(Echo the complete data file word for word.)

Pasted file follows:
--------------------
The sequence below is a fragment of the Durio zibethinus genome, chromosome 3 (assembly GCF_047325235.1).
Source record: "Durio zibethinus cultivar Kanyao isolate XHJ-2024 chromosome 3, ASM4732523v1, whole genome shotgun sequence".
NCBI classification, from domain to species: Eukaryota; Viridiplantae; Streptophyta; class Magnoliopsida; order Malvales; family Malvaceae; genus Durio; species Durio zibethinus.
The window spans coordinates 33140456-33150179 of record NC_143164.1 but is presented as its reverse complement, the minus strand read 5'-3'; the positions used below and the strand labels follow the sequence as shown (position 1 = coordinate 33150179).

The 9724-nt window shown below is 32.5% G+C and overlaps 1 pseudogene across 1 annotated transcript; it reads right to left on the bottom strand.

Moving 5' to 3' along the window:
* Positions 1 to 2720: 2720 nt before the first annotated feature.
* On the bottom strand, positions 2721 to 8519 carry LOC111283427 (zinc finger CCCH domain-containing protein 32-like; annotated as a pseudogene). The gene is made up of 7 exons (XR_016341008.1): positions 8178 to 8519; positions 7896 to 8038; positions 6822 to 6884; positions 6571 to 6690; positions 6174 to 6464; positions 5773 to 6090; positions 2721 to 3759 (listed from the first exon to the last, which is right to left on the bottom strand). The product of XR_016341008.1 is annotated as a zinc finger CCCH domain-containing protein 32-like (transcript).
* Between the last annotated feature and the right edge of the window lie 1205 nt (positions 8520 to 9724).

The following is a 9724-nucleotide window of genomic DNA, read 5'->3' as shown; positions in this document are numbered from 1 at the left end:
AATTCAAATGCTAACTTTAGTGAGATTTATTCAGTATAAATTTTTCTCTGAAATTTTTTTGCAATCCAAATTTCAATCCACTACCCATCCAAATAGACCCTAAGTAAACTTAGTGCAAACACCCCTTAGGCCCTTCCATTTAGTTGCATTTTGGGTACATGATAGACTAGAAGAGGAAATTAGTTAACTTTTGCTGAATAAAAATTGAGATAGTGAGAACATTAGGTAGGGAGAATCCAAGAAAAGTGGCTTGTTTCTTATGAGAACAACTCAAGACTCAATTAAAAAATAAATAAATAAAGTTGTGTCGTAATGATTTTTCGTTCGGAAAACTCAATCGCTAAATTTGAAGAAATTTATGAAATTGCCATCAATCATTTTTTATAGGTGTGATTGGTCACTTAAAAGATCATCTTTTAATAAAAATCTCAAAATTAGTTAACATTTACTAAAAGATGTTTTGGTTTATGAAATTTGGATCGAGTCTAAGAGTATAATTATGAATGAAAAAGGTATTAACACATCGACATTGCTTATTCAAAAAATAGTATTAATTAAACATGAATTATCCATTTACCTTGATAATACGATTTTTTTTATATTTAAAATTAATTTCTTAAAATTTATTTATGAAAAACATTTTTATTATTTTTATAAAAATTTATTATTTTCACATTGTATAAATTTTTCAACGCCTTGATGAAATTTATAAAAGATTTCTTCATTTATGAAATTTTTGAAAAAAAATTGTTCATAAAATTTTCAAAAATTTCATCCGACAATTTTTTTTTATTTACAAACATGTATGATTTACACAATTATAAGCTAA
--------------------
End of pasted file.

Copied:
The sequence below is a fragment of the Durio zibethinus genome, chromosome 3 (assembly GCF_047325235.1).
Source record: "Durio zibethinus cultivar Kanyao isolate XHJ-2024 chromosome 3, ASM4732523v1, whole genome shotgun sequence".
NCBI classification, from domain to species: Eukaryota; Viridiplantae; Streptophyta; class Magnoliopsida; order Malvales; family Malvaceae; genus Durio; species Durio zibethinus.
The window spans coordinates 33140456-33150179 of record NC_143164.1 but is presented as its reverse complement, the minus strand read 5'-3'; the positions used below and the strand labels follow the sequence as shown (position 1 = coordinate 33150179).

The 9724-nt window shown below is 32.5% G+C and overlaps 1 pseudogene across 1 annotated transcript; it reads right to left on the bottom strand.

Moving 5' to 3' along the window:
* Positions 1 to 2720: 2720 nt before the first annotated feature.
* On the bottom strand, positions 2721 to 8519 carry LOC111283427 (zinc finger CCCH domain-containing protein 32-like; annotated as a pseudogene). The gene is made up of 7 exons (XR_016341008.1): positions 8178 to 8519; positions 7896 to 8038; positions 6822 to 6884; positions 6571 to 6690; positions 6174 to 6464; positions 5773 to 6090; positions 2721 to 3759 (listed from the first exon to the last, which is right to left on the bottom strand). The product of XR_016341008.1 is annotated as a zinc finger CCCH domain-containing protein 32-like (transcript).
* Between the last annotated feature and the right edge of the window lie 1205 nt (positions 8520 to 9724).

The following is a 9724-nucleotide window of genomic DNA, read 5'->3' as shown; positions in this document are numbered from 1 at the left end:
AATTCAAATGCTAACTTTAGTGAGATTTATTCAGTATAAATTTTTCTCTGAAATTTTTTTGCAATCCAAATTTCAATCCACTACCCATCCAAATAGACCCTAAGTAAACTTAGTGCAAACACCCCTTAGGCCCTTCCATTTAGTTGCATTTTGGGTACATGATAGACTAGAAGAGGAAATTAGTTAACTTTTGCTGAATAAAAATTGAGATAGTGAGAACATTAGGTAGGGAGAATCCAAGAAAAGTGGCTTGTTTCTTATGAGAACAACTCAAGACTCAATTAAAAAATAAATAAATAAAGTTGTGTCGTAATGATTTTTCGTTCGGAAAACTCAATCGCTAAATTTGAAGAAATTTATGAAATTGCCATCAATCATTTTTTATAGGTGTGATTGGTCACTTAAAAGATCATCTTTTAATAAAAATCTCAAAATTAGTTAACATTTACTAAAAGATGTTTTGGTTTATGAAATTTGGATCGAGTCTAAGAGTATAATTATGAATGAAAAAGGTATTAACACATCGACATTGCTTATTCAAAAAATAGTATTAATTAAACATGAATTATCCATTTACCTTGATAATACGATTTTTTTTATATTTAAAATTAATTTCTTAAAATTTATTTATGAAAAACATTTTTATTATTTTTATAAAAATTTATTATTTTCACATTGTATAAATTTTTCAACGCCTTGATGAAATTTATAAAAGATTTCTTCATTTATGAAATTTTTGAAAAAAAATTGTTCATAAAATTTTCAAAAATTTCATCCGACAATTTTTTTTTATTTACAAACATGTATGATTTACACAATTATAAGCTAA